Silence of the Streets 


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Pressure builds to recognize missing women--Family members, police board approach mystery of missing sex trade workers from opposite sides of the spectrum, By: Mary Frances Hill

Angela comes in to "Grandma's House, a safehouse for prostitutes in the Downtown Eastside, and Jamie Lee Hamilton and Adrian Cormier are more relieved to see her now than ever.

She hasn't shown up for two weeks. Naturally, they worried. They thought she'd be the next to disappear.

Angela (not her real name) wears an old ski jacket, boots up to her knees, and a tartan mini-skirt reminiscent of a Catholic school uniform.

She confidently makes her way to the small kitchen, and rifles through a bag of tortilla chips.

Why hasn't she come by, dropped in, said hello, as she did almost every night?, Hamilton asks her.

Been busy, Angela says and nothing more.

It's a relief to finally see Angela safe, Hamilton, the director of Grandma's house and staffer Cormier are thinking about the 23 prostitutes reported missing in the past year.

But her sudden appearance at Grandma's House illustrates just how difficult it is to keep track of the whereabouts of prostitutes, and how easily the 23 disappeared without a trace.

To keep track of the young women who turn tricks nearby, Grandma's House and the Downtown Eastside Youth Activities Society have organized programs that list the personal details of working street prostitutes, should they be found injured or dead.

Twenty-five names sit on the list so far. Grandma's House, which calls its program Safelink, also offers prostitutes the use of our-of-service cell phones to use in case of danger.

Though the phones are mostly inoperable, calls to 911 reach police as they would through a working phone. In the meantime, Hamilton and other Downtown Eastside advocates have been pushing the city and the police for the last two months to offer a reward for information leading to a conviction of the person or persons responsible for the disappearances. They've had little success so far.

Mayor Philip Owen, who sits as a member of the Vancouver Police Board, says there's no concrete evidence of a crime committed, and it's not likely police will offer a reward, when the board discusses the cases Wednesday.

The meeting is open to the public, and will be held at 2120 Cambie St., seventh floor boardroom, 2 p.m.

In an open letter to Owen, Vancouver-East MP Libby Davies takes offence that the city and police immediately offered a reward for the conviction of a West Side home invader, while, she alleges, they're stalling on action to solve the case of the missing women.

"We don't even know if (the prostitutes) have met with foul play," says Owen.

"You generally put a reward up when you say, 'I think there's a particular person here and they live in Vancouver and we've got the description and a composite drawing of them."

"There's people missing all over the place. It's not as though it was some world issue that's unique."

Owen suggests a woman could show up a few months after she'd been declared missing--in which case posting a reward makes little sense.

The lifestyles of street prostitutes are often unpredictable, without regularity, says John Turvey, executive director of the Downtown Eastside Youth Activities Society.

They're surrounded by more strangers than friends. Many have been disowned or lost contact with family altogether. They leave few ties to acquaintances.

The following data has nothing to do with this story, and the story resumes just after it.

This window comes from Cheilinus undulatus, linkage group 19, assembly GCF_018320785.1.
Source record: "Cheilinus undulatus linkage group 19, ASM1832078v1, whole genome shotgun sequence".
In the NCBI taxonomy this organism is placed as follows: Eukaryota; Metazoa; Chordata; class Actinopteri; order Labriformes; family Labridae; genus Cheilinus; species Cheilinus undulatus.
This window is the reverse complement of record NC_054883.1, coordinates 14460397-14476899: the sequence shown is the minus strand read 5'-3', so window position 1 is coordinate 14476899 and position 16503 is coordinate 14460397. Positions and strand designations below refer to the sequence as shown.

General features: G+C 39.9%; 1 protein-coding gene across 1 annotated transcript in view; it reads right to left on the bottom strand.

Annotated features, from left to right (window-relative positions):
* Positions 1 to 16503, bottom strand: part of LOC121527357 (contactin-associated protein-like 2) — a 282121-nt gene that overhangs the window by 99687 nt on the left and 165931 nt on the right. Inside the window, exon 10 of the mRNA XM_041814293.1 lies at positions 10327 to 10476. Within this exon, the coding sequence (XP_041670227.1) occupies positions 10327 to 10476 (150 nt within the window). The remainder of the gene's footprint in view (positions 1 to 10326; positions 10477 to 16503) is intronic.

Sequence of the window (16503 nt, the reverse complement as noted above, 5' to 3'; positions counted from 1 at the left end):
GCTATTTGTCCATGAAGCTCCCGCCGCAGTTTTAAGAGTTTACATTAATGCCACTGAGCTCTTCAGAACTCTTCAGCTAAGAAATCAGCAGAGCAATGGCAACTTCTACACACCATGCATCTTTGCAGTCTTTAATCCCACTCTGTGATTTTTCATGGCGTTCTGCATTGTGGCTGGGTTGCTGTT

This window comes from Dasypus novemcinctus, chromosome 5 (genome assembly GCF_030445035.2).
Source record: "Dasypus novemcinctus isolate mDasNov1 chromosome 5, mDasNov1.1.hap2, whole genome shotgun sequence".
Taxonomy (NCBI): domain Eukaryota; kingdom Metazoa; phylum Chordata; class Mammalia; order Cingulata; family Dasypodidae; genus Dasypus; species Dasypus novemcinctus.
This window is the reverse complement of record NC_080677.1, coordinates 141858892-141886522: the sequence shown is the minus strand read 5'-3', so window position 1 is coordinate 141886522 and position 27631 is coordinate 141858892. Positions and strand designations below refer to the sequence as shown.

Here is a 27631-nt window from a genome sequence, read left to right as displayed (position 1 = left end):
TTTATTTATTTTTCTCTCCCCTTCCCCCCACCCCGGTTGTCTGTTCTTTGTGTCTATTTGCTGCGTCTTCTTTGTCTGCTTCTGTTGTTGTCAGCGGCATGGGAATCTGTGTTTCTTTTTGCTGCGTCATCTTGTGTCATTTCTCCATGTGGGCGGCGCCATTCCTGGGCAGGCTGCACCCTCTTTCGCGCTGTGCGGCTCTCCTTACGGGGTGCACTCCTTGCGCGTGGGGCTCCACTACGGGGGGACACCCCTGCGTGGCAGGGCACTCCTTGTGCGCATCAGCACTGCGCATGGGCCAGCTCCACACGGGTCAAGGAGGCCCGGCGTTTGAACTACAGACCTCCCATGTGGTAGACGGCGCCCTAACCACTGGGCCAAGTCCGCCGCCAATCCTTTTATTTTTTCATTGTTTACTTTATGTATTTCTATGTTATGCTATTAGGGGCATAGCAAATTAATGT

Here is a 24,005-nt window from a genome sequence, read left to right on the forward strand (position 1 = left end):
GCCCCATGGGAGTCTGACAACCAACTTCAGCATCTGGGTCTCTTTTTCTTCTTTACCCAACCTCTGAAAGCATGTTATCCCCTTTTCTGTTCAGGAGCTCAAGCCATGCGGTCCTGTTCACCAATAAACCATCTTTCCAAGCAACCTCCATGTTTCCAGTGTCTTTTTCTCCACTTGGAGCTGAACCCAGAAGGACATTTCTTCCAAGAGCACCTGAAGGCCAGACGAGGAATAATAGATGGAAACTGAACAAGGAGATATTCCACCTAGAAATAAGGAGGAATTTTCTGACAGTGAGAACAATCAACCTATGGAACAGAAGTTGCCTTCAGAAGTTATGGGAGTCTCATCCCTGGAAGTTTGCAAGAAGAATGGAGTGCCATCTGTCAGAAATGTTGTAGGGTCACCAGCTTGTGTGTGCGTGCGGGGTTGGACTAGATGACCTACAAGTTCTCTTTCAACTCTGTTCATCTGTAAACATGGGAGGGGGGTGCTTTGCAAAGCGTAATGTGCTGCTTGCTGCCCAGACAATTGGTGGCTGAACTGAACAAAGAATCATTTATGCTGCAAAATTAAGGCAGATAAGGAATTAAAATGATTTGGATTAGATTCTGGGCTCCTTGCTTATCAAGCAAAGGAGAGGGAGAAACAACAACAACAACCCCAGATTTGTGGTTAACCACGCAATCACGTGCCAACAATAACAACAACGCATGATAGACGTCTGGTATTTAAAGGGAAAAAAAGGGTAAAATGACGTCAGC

Sarah deVries is one exception. She and her sister Maggie spoke to each other every day before Sarah, a drug addict and prostitute went missing last August.

Today, when Maggie speaks of her sister and other disappeared women, she refers to them not so much as the disappeared, but as bodies.

"I do know virtually for a fact that my sister has been murdered," says deVries, who's organized a memorial in the women's honor, to be held May 12 (see details below). DeVries will also appear in a delegation before the police board Wednesday.

Turvey says he understands that the transient lives of prostitutes make the task of finding them especially difficult for police. But the police department could take other actions, he adds, like place more officers in the Downtown Eastside at night. The city could offer safe, accessible beds in new detox centres.

"If we had a greater presence that would possibly reduce the possibilities of victimization. Simple meat-and-potatoes action could be the remedy."

But deVries, who says she admires the police work already done on her sister's case, is still stumped over what to do.

"I don't know what the answers are. I never knew what the answers were for Sarah. I was never able to help her."


Sarah deVries' two small children rarely visit Vancouver, the city where their mother went missing last year. But they'll travel from Ontario with their grandmother from Ontario on Wednesday, May 12 to attend a memorial for Sarah, a troubled woman they hardly knew.

Maggie deVries, Sarah's sister, has organized the ceremony for Sarah and the other women declared missing from the Downtown Eastside. Friends and family will gather at First United church for a private memorial, and walk toward Crab Park, where a public ceremony will be held at 4 p.m. to commemorate a bench dedicated to the women who've disappeared.

Though there's no evidence that Sarah or the others have been murdered, the deVries family sees in the ceremony a sense of closure.

"I had two friends die last year (before Sarah disappeared)," says deVries. "I went to their memorial services, and I found out how important that process was. That's one of the things that has been taken from us in these circumstances, because we don't know what happened."

31 women missing

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Killers on the Loose-Sept 20, 2000




Missing Women Tip Line: 1-877-687-3377

Updated: August 21, 2016